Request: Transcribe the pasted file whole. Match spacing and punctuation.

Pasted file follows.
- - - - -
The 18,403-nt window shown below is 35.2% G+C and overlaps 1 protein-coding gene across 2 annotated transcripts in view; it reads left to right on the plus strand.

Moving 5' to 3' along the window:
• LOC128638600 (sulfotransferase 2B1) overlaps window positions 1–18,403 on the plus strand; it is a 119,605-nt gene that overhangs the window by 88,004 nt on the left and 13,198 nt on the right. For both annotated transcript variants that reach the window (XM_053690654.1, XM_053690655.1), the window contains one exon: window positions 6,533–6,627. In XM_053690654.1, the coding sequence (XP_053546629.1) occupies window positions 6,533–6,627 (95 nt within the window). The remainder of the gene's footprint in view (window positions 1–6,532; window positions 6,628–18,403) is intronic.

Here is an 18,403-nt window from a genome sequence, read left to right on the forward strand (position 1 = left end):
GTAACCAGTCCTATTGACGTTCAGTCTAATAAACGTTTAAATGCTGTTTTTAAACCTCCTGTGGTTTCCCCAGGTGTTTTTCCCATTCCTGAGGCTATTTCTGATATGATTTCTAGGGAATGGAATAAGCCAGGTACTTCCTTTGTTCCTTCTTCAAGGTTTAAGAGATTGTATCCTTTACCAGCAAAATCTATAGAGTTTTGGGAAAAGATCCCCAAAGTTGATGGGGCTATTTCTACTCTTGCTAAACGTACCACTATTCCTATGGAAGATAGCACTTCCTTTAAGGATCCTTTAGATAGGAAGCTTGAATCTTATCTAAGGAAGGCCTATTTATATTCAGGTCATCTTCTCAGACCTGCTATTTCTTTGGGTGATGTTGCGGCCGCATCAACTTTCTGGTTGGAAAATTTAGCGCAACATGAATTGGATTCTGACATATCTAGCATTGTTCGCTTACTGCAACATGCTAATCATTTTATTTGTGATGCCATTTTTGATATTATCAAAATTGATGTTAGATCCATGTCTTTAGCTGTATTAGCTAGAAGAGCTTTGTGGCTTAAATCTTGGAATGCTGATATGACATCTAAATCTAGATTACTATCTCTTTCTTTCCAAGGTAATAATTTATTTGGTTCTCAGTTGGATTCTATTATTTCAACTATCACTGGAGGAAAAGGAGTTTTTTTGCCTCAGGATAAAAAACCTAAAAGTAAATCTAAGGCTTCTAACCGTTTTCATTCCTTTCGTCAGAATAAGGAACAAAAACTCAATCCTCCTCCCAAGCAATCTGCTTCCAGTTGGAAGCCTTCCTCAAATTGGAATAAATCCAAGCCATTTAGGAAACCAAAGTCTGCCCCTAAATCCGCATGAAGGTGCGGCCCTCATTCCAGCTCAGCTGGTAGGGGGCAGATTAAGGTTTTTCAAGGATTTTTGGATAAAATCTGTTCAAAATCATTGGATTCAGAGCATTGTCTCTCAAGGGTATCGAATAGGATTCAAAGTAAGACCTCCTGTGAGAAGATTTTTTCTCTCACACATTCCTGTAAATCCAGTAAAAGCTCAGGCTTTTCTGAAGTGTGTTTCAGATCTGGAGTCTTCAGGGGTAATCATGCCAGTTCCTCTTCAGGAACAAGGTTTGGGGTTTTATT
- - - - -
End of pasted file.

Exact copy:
The 18,403-nt window shown below is 35.2% G+C and overlaps 1 protein-coding gene across 2 annotated transcripts in view; it reads left to right on the plus strand.

Moving 5' to 3' along the window:
• LOC128638600 (sulfotransferase 2B1) overlaps window positions 1–18,403 on the plus strand; it is a 119,605-nt gene that overhangs the window by 88,004 nt on the left and 13,198 nt on the right. For both annotated transcript variants that reach the window (XM_053690654.1, XM_053690655.1), the window contains one exon: window positions 6,533–6,627. In XM_053690654.1, the coding sequence (XP_053546629.1) occupies window positions 6,533–6,627 (95 nt within the window). The remainder of the gene's footprint in view (window positions 1–6,532; window positions 6,628–18,403) is intronic.

Here is an 18,403-nt window from a genome sequence, read left to right on the forward strand (position 1 = left end):
GTAACCAGTCCTATTGACGTTCAGTCTAATAAACGTTTAAATGCTGTTTTTAAACCTCCTGTGGTTTCCCCAGGTGTTTTTCCCATTCCTGAGGCTATTTCTGATATGATTTCTAGGGAATGGAATAAGCCAGGTACTTCCTTTGTTCCTTCTTCAAGGTTTAAGAGATTGTATCCTTTACCAGCAAAATCTATAGAGTTTTGGGAAAAGATCCCCAAAGTTGATGGGGCTATTTCTACTCTTGCTAAACGTACCACTATTCCTATGGAAGATAGCACTTCCTTTAAGGATCCTTTAGATAGGAAGCTTGAATCTTATCTAAGGAAGGCCTATTTATATTCAGGTCATCTTCTCAGACCTGCTATTTCTTTGGGTGATGTTGCGGCCGCATCAACTTTCTGGTTGGAAAATTTAGCGCAACATGAATTGGATTCTGACATATCTAGCATTGTTCGCTTACTGCAACATGCTAATCATTTTATTTGTGATGCCATTTTTGATATTATCAAAATTGATGTTAGATCCATGTCTTTAGCTGTATTAGCTAGAAGAGCTTTGTGGCTTAAATCTTGGAATGCTGATATGACATCTAAATCTAGATTACTATCTCTTTCTTTCCAAGGTAATAATTTATTTGGTTCTCAGTTGGATTCTATTATTTCAACTATCACTGGAGGAAAAGGAGTTTTTTTGCCTCAGGATAAAAAACCTAAAAGTAAATCTAAGGCTTCTAACCGTTTTCATTCCTTTCGTCAGAATAAGGAACAAAAACTCAATCCTCCTCCCAAGCAATCTGCTTCCAGTTGGAAGCCTTCCTCAAATTGGAATAAATCCAAGCCATTTAGGAAACCAAAGTCTGCCCCTAAATCCGCATGAAGGTGCGGCCCTCATTCCAGCTCAGCTGGTAGGGGGCAGATTAAGGTTTTTCAAGGATTTTTGGATAAAATCTGTTCAAAATCATTGGATTCAGAGCATTGTCTCTCAAGGGTATCGAATAGGATTCAAAGTAAGACCTCCTGTGAGAAGATTTTTTCTCTCACACATTCCTGTAAATCCAGTAAAAGCTCAGGCTTTTCTGAAGTGTGTTTCAGATCTGGAGTCTTCAGGGGTAATCATGCCAGTTCCTCTTCAGGAACAAGGTTTGGGGTTTTATT